Rethinking Learning Activities in the GenAI Context

Written by Omelia Tennant and Jill Ballard
February 9, 2024 • 7 minute read

In the context of generative AI (GenAI), many instructors are reimagining their learning activities to ensure academic integrity and support AI literacy. 

Course learning activities provide students with feedback about their learning progress—to offer practice, to validate what they know, and importantly, to support them in areas where they need improvement. Learning activities are formative assessment opportunities rather than summative assessments, which focus on evaluating students’ top-level performance.

Toward AI literacy, helping students learn to manage GenAI tools strategically as they learn academically is a new charge for higher education classrooms. Students now have access to a variety of GenAI tools, which can be leveraged when completing learning activities outside of class, and as a result, submitted assignments may not be students’ authentic work. Determining how GenAI can effectively support student learning—rather than hinder it—requires a balance between the goals of academic integrity and AI literacy, of which critical thinking is a key component. 

To get started, become familiar with GenAI and the range of GenAI tools. 

There are many ways to build new or adapt existing learning activities in the context of GenAI, but setting parameters for use is key—clearly establishing the why, how, where, or not-at-all expectations for student GenAI tools use. These parameters may be part of your course-level expectations and/or can be set for each learning activity at the assignment-level. Parameters help promote responsible use of GenAI tools and reinforce their supporting role. Also, considering the learning activity as a process, rather than a product, will help determine where and why GenAI tools might be engaged. For example, it may be appropriate for students to access GenAI tools for brainstorming, which would be indicated in some way in the final assignment submission.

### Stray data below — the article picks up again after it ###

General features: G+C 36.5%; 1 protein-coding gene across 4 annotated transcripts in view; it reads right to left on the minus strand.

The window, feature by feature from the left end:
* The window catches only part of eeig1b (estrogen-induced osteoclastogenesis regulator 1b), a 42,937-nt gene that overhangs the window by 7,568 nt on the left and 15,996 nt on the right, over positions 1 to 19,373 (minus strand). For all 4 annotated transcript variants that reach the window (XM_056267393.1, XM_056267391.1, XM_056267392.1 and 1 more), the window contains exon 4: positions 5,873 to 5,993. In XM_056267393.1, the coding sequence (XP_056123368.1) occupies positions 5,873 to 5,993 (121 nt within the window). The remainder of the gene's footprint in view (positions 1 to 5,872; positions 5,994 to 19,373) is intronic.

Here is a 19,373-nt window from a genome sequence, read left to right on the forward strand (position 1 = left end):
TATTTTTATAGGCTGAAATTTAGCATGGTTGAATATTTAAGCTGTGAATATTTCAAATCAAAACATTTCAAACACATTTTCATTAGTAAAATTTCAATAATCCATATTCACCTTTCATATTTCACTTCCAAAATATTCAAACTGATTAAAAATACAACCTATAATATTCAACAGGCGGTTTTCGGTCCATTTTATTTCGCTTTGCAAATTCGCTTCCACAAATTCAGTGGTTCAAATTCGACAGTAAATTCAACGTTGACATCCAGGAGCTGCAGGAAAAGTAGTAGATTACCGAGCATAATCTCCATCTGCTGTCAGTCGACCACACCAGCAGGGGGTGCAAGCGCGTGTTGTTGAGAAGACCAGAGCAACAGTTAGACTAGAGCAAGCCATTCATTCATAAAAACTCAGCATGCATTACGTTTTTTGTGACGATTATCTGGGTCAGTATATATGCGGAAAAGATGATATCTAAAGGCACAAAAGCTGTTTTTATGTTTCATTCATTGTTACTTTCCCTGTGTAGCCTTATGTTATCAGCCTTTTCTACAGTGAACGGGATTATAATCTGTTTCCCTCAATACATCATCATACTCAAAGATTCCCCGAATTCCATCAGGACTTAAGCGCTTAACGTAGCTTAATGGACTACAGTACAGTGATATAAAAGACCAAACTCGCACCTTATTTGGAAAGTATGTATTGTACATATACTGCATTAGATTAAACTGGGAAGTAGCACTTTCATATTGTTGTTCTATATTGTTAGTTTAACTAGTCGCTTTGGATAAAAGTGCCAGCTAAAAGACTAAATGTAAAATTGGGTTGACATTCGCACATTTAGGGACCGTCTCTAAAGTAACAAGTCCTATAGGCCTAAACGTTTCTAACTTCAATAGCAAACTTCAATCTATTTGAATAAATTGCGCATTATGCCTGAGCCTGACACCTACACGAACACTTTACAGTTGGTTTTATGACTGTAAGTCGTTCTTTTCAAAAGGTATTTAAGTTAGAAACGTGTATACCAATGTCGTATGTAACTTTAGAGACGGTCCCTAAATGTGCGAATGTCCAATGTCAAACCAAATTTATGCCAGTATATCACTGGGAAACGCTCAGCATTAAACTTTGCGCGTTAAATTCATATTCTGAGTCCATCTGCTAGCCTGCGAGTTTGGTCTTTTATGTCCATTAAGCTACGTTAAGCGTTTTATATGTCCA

There are various uses for GenAI tools but the two most common uses by students are:

  • Brainstorming - By asking questions via a chatbot; start with the prompt “Brainstorm ideas for X”, then add to additional prompts to narrow or expand focus. GenAI tool-based options that help with concept mapping and other applications.
  • Feedback - Students can use GenAI tools to help provide personalized feedback to revise, edit and also provide areas for improvement for their writing. This can also be beneficial to language learners. Look out for more information on how to help students maximize the use of GenAI tools for brainstorming and feedback. 

Importantly, be sure to experiment with the GenAI tools before recommending them to students. This allows you to develop your prompt engineering skills as well as to address any opportunities to revise the learning activity. 

USF Instructional Design can help you customize learning activities using GenAI tools. USF Instructional Design can help you determine solutions that will work best for your course. Visit our scheduling page to make an appointment with an Instructional Designer.

At USF, Dr. Joy Lopez (MA in Educational Technology program) has focused on AI in her graduate course, Navigating the Digital Divide: Digital Leadership. The course explores how digital technologies can help solve pedagogical problems, as well as create opportunities for effective pedagogical practices. With the increased development of artificial intelligence (AI) within the past year, Dr. Lopez focuses on AI and the challenges and opportunities it poses to education and society. The modules in her class are designed to take students on a journey through the world of GenAI where students discern how to use AI, when to use AI, how and when to introduce it to their students, as well as considering the ethical implications of using AI. Students first learn what AI is and how it is used in various industries, and then explore AI tools for writing, creativity, and AI plagiarism detection by recording themselves experimenting with the assigned tools. Throughout the course, students write reflections and blogs that personalize what they are learning, allowing them to think deeply about how AI is transforming the world and the field of education specifically. The course culminates in a professional development training project focusing on AI applicable to their current role in education. Given the ever-changing world of AI, Dr Lopez must continuously update her course with new tools and information. 


Explore Generative AI Tools 

To learn how to use ChatGPT and other GenAI technologies, schedule a training session with Instructional Technologies & Training and/or schedule an Instructional Design consultation.


To guide your decisions on when and how to incorporate AI tools into your learning activities, consider the AI Assessment Scale , “AI-Proof” and “AI-Integrated” assignments, and the Six Summative Assessment Approaches from the USF Instructional Design workshop.